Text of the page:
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Walsh arrives in Beijing for climate change summit

Boston Mayor Martin J. Walsh will spend less than two full days in Beijing before returning to Boston.
Boston Mayor Martin J. Walsh will spend less than two full days in Beijing before returning to Boston.(Craig F. Walker/globe staff/file 2016)

BEIJING — Mayor Martin J. Walsh arrived Monday in this teeming capital of more than 20 million to speak at a two-day climate summit that has drawn mayors and other urban leaders from more than 60 cities in the United States and China.

Walsh’s plane touched down in the brown, hazy smog that often chokes this metropolis, underscoring the urgent need to curb pollution in world’s most populous country.

The goal of the summit is to put cities at the forefront of the battle against climate change by working together to reduce greenhouse gases. The hope is that civic leaders can share strategies to limit carbon emissions, whether that be through a new fleet of electric buses in China or energy-efficient buildings in Boston.

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“Cities can lead the way,” Walsh said at Beijing Capital International Airport after a nearly 14-hour flight that offered vistas of ice floating in Arctic Ocean. “Mayors and local municipal leaders don’t need to wait for Congress or legislators to act. We can do a lot without them.”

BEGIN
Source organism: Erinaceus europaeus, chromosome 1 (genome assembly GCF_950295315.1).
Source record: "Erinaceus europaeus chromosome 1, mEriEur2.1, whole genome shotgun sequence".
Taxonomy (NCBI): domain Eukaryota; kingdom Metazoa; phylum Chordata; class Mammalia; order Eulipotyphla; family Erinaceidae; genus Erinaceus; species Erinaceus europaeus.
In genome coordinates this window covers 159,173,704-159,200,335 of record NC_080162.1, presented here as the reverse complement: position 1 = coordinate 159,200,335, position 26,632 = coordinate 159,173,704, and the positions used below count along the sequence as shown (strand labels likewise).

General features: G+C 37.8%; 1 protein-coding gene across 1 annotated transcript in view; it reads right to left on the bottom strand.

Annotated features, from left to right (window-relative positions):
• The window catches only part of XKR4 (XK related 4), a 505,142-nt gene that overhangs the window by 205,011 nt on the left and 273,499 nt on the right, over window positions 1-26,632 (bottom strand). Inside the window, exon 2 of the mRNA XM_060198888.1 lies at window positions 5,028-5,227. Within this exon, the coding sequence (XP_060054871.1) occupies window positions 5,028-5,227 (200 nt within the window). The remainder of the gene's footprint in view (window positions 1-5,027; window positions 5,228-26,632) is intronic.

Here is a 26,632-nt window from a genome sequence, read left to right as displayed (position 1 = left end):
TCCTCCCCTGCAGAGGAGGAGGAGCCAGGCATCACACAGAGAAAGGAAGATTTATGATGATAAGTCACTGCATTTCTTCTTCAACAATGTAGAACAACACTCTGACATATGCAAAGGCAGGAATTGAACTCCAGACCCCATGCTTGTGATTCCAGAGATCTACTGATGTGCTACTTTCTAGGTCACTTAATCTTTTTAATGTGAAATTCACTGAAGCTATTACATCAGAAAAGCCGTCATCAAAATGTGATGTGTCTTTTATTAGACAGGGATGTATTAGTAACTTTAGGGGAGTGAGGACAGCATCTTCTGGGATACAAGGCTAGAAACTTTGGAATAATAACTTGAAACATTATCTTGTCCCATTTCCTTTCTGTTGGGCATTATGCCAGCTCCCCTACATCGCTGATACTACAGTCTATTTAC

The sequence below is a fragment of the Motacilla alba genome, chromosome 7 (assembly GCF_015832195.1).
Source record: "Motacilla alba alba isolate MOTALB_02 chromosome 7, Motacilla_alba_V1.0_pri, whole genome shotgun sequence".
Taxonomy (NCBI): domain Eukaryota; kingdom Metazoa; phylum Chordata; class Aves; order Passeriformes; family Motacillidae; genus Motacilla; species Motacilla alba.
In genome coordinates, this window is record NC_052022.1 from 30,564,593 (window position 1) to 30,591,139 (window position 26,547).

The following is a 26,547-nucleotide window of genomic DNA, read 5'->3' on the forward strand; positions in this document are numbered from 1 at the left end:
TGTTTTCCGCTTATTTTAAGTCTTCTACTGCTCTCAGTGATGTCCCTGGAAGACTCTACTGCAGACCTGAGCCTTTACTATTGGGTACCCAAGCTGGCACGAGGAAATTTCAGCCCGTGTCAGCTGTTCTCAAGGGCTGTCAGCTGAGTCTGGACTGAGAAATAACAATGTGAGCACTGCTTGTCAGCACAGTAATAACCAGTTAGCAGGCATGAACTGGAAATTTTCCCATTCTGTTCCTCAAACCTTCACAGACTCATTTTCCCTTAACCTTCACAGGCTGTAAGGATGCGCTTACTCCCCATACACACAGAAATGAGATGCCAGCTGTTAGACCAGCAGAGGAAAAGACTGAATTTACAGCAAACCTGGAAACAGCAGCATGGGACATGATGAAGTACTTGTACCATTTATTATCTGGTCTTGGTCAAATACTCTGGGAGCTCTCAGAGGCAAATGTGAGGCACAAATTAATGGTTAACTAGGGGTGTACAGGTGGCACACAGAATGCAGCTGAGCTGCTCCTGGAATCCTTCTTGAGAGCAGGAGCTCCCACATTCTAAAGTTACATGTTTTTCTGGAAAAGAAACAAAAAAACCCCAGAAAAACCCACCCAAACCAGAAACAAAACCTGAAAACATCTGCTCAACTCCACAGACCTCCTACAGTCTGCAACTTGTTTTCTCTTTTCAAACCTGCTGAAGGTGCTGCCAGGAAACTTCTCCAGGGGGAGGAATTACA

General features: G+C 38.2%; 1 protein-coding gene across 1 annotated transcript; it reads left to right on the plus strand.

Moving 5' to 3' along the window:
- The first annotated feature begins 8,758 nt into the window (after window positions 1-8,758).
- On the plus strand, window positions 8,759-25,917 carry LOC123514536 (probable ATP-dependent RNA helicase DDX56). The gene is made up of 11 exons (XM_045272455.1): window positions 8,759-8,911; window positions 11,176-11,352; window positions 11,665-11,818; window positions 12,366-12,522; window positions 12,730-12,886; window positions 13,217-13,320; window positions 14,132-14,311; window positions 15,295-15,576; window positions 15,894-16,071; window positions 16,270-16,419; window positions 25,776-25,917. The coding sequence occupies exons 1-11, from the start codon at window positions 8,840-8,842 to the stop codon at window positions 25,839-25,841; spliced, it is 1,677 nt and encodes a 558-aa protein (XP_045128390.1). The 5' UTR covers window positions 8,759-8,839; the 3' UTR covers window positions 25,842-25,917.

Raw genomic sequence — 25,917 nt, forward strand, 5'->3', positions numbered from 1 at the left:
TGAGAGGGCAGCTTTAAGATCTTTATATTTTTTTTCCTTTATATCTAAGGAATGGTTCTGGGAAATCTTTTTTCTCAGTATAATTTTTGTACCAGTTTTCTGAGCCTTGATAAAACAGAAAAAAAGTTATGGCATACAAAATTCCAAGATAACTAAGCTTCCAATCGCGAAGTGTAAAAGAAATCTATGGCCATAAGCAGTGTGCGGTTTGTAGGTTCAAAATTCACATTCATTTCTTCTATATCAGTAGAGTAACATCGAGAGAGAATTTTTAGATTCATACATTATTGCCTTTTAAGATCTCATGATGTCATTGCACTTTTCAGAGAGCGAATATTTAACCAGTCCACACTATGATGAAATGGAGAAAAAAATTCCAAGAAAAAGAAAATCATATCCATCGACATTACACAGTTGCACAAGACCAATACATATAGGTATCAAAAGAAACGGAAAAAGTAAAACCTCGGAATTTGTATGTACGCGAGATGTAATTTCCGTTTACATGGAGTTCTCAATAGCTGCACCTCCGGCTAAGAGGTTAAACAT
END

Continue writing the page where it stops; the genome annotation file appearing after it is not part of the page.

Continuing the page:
He invoked the words of Pope Francis, who told Walsh and other urban leaders at a July gathering at the Vatican City that, “mayors can lead change without a lot of bureaucracy.”

Walsh is the first Boston mayor to visit China since Kevin White in 1982. The summit will put Walsh on a global stage with urban leaders from Phoenix to Sichuan, Santa Fe to Guangyuan, and Dubuque to Beijing. It is expected to include representatives from more than 20 US cities and more than 44 Chinese metropolises.

It will be a whirlwind trip for Boston’s mayor with little time to explore Beijing’s 600-year-old Forbidden City or wander beneath the red flags of Tiananmen Square. Walsh’s schedule puts him in China for 44 hours.

The journey also includes more than 26 hours round trip on a Hainan Airlines flight direct from Boston to Beijing. His itinerary does include a dawn visit to the 15th-century Temple of Heaven, where emperors once prayed.

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“There will be no real touring around the countryside,” Walsh said. “It will be pretty much the hotel. I’ll be back in Boston by 3 p.m. Wednesday.”

The conclave will represent the second meeting of the China-US Climate-Smart/Low-Carbon Cities Summit. The first meeting was held in September 2015 in Los Angeles, where urban leaders agreed to a number of steps that included establishing climate action plans and setting ambitious targets to reduce greenhouse gas emissions and promote low-carbon development.

Walsh said he expects leaders will come to another agreement to take additional steps during this meeting.

The summit is an initiative spearheaded by C40, an organization that works with more than 80 of the world’s cities to share technical expertise and help tackle climate change. In March, Walsh joined the steering committee of the C40 Cities Climate Leadership Group as the representative for all North American cities.

As the world’s most populous nation, China must play a significant role in any serious effort to curb climate change. China accounts for roughly 20 percent of global emissions, giving its cities the potential to make a significant impact.

Walsh’s travel expenses have been paid by a private foundation, Bloomberg Philanthropies.


Andrew Ryan can be reached at acryan@globe.com. Follow him on Twitter @GlobeAndrewRyan.